boundary conditions for electrostatics module

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boundary conditions for electrostatics module

James
For the electrostatics module, four boundary conditions can be found: electric potential, Ground/antisymmetry, surface charge and insulation/symmetry. If I want to use the free electrical potential boundary condition (that is, electrical potential can be changed with time and space during the simulations due to contributions from the test domain), I cannot find the options for this implementation. However, if I choose interior boundaries, there will be continuity option. Does it mean I have to add a domain outside the outer boundary so that I can know how it changes with time and space?
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Re: boundary conditions for electrostatics module

Precise Simulation
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James wrote
For the electrostatics module, four boundary conditions can be found: electric potential, Ground/antisymmetry, surface charge and insulation/symmetry. If I want to use the free electrical potential boundary condition (that is, electrical potential can be changed with time and space during the simulations due to contributions from the test domain), I cannot find the options for this implementation.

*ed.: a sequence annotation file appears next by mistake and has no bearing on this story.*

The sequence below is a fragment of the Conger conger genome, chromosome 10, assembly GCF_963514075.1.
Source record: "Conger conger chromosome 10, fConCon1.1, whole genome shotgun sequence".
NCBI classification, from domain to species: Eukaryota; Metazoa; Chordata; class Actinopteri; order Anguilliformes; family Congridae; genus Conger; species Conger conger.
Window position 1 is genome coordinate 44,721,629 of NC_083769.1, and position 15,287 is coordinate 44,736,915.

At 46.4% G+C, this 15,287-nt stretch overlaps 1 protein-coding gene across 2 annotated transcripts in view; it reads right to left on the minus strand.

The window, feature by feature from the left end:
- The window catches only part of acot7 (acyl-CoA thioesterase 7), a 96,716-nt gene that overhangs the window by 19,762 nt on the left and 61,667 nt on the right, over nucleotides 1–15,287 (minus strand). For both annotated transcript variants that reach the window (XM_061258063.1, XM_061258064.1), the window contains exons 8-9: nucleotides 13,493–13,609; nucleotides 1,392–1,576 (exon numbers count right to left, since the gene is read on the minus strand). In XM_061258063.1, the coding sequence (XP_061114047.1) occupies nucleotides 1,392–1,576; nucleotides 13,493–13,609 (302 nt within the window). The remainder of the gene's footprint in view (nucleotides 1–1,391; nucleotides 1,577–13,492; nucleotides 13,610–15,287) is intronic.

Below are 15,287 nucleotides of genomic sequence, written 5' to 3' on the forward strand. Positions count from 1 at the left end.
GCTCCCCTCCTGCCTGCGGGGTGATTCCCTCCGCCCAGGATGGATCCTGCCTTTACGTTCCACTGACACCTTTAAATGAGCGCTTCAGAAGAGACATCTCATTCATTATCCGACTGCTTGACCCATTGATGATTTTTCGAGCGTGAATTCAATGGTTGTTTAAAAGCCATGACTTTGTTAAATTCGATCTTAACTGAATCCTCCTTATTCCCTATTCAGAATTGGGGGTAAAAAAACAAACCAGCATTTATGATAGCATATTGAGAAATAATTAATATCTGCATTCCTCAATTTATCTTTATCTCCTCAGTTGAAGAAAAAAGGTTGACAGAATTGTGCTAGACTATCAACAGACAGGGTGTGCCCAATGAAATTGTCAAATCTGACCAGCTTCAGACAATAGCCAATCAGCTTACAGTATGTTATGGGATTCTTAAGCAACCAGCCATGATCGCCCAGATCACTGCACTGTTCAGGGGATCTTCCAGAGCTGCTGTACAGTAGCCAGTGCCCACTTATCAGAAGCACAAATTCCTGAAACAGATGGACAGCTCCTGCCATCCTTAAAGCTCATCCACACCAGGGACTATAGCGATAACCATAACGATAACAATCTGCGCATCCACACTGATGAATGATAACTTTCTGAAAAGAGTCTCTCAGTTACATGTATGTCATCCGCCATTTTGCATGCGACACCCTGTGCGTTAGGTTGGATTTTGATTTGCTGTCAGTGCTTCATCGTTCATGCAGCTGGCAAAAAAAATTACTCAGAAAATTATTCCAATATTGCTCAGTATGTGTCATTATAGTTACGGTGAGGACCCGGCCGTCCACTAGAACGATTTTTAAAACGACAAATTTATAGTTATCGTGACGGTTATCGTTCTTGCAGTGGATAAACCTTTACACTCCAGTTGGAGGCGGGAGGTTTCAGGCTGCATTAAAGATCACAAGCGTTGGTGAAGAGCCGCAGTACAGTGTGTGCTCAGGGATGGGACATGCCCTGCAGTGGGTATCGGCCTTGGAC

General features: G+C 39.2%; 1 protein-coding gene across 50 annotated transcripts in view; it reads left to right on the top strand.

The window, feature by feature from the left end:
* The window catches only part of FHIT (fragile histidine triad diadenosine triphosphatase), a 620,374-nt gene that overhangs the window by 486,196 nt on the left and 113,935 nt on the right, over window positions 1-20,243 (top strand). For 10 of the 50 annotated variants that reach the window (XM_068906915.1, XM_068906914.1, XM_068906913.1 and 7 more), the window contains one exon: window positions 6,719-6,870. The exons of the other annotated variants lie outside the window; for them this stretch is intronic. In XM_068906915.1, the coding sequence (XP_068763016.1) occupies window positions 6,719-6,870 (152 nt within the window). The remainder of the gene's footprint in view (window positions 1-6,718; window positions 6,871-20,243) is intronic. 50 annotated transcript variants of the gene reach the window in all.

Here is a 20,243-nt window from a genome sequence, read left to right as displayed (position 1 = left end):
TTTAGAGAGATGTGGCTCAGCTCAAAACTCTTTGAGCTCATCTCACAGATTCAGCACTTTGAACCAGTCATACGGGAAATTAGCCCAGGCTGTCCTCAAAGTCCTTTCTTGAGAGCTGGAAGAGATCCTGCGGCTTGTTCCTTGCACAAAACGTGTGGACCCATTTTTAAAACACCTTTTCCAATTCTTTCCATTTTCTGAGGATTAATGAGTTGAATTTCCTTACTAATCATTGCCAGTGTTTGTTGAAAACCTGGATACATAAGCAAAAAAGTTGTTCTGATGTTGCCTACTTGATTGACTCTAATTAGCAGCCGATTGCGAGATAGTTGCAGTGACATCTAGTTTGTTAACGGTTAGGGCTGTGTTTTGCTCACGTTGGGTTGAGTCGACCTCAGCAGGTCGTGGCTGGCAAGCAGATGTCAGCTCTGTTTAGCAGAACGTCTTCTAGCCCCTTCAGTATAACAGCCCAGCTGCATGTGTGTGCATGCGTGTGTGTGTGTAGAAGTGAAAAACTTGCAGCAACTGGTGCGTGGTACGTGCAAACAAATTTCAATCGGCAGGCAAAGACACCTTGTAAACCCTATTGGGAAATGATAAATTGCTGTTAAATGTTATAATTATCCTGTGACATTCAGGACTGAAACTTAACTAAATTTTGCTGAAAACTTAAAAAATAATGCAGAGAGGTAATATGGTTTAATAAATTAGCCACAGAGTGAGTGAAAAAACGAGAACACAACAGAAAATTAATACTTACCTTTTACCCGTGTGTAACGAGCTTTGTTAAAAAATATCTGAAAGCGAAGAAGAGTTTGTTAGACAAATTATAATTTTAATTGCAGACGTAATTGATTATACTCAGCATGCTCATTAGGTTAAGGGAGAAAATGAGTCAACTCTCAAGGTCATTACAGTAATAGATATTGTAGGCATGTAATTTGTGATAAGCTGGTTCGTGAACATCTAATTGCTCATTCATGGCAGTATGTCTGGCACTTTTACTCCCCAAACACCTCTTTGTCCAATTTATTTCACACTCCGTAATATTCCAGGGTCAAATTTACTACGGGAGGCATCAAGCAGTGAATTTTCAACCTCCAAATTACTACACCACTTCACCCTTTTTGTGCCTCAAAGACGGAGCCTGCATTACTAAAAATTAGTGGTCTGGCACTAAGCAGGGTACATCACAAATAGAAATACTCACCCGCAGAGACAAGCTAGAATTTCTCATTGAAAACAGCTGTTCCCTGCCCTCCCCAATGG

I am not quite sure how you define your "free electrical potential boundary condition" as I couldn't find a specific definition of this (ideally please attach the equation for the boundary condition you are looking for), also please clarify what you mean by "test domain" (is it the computational domain or something else)? In general Neumann or flux type boundary conditions (here  the surface charge and insulation/symmetry conditions) does not prescribe or fix a value for the dependent variable (electric potential) but instead in essence prescribes a gradient for the solution, allowing the dependent variable take which ever value fulfills this gradient.

James wrote
However, if I choose interior boundaries, there will be continuity option
Yes, the default BC for interior boundaries is "continuity", which means that the gradient of the solution from the two sides/domain will be continuous (have no jump).

James wrote
Does it mean I have to add a domain outside the outer boundary so that I can know how it changes with time and space?
Unfortunately, I'm not sure what you mean or are asking about here either. If you could attach a detailed problem description with sketch illustrating what you want to do that would help I think.